Yellowstone Re-introduces Hydro-electric Power

An engineer calibrates the electrical output from the micro-hydro generator.
An engineer calibrates the electrical output from the micro-hydro generator at Mammoth Hot Springs.


One hundred and ten years after the U.S. Calvary installed a turbine in lower Mammoth to provide electricity for Fort Yellowstone the park began generating electricity from water again.

The Mammoth Hot Springs micro-hydro project harnesses energy from the water that flows from the Indian Creek water intake on Swan Lake Flats, to the storage reservoir at Mammoth’s water treatment plant through an existing 12-inch pipe. The elevation change (head) is approximately 450 feet and the volume/flow of water is approximately 4 cubic feet per second. At the inlet to the reservoir, a small building houses the generator, electrical equipment and the new turbine through which the water now flows.

Instead of providing an independent power supply, the equipment is directly synchronized with NorthWestern Energy’s electric grid. This is known as a grid-tie induction generator. Though it is not designed to run independently (and therefore cannot be used as a backup during a power outage), all the electricity generated is added to the overall supply off-setting the park’s energy costs. Because the generator is tied directly into the grid, none of the energy generated is wasted, the generator is not affected by variable loads or overloads, nor are the electrical systems supplied by the generator affected if it isn’t running smoothly or shuts down.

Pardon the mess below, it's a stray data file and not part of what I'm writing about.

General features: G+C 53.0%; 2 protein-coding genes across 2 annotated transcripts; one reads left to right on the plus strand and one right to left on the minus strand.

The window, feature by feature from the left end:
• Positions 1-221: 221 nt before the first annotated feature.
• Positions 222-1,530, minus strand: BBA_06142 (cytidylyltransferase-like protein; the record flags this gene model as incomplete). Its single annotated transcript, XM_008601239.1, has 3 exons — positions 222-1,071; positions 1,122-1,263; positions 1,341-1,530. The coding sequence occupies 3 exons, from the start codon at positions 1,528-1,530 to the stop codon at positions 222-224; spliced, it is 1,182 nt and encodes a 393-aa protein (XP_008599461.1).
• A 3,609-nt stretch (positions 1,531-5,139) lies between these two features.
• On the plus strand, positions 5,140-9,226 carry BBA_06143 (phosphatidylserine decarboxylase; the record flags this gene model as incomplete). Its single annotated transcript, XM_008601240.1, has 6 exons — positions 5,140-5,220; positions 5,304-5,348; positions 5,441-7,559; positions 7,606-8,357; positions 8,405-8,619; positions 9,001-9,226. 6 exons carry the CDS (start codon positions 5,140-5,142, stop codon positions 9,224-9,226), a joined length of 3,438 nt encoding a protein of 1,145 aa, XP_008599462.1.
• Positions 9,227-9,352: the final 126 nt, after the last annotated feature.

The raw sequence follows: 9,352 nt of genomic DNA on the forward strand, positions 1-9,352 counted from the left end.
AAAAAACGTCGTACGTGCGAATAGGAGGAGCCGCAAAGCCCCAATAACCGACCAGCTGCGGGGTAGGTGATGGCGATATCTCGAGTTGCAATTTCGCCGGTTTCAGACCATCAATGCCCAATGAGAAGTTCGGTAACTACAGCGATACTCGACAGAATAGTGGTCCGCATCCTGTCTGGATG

With the most efficient equipment available, the Mammoth micro-hydro consistently generates 175 KW. Though the turbine and generator are capable of 230KW the actual energy generated depends on the water supply: head, pressure and flow. The equipment runs constantly with about 10% down time for maintenance. This equates to 1,379,700 KW hours/year = a saving of approximately $82,782/year in electricity costs! This project was completed in 2013, funded through the American Recovery and Reinvestment Act (ARRA) and cost $1,100,000 to install. The project will pay for itself in 13 years. The micro-hydro unit also saves 900 metric tons of greenhouse gas emissions every year.

Last updated: April 9, 2019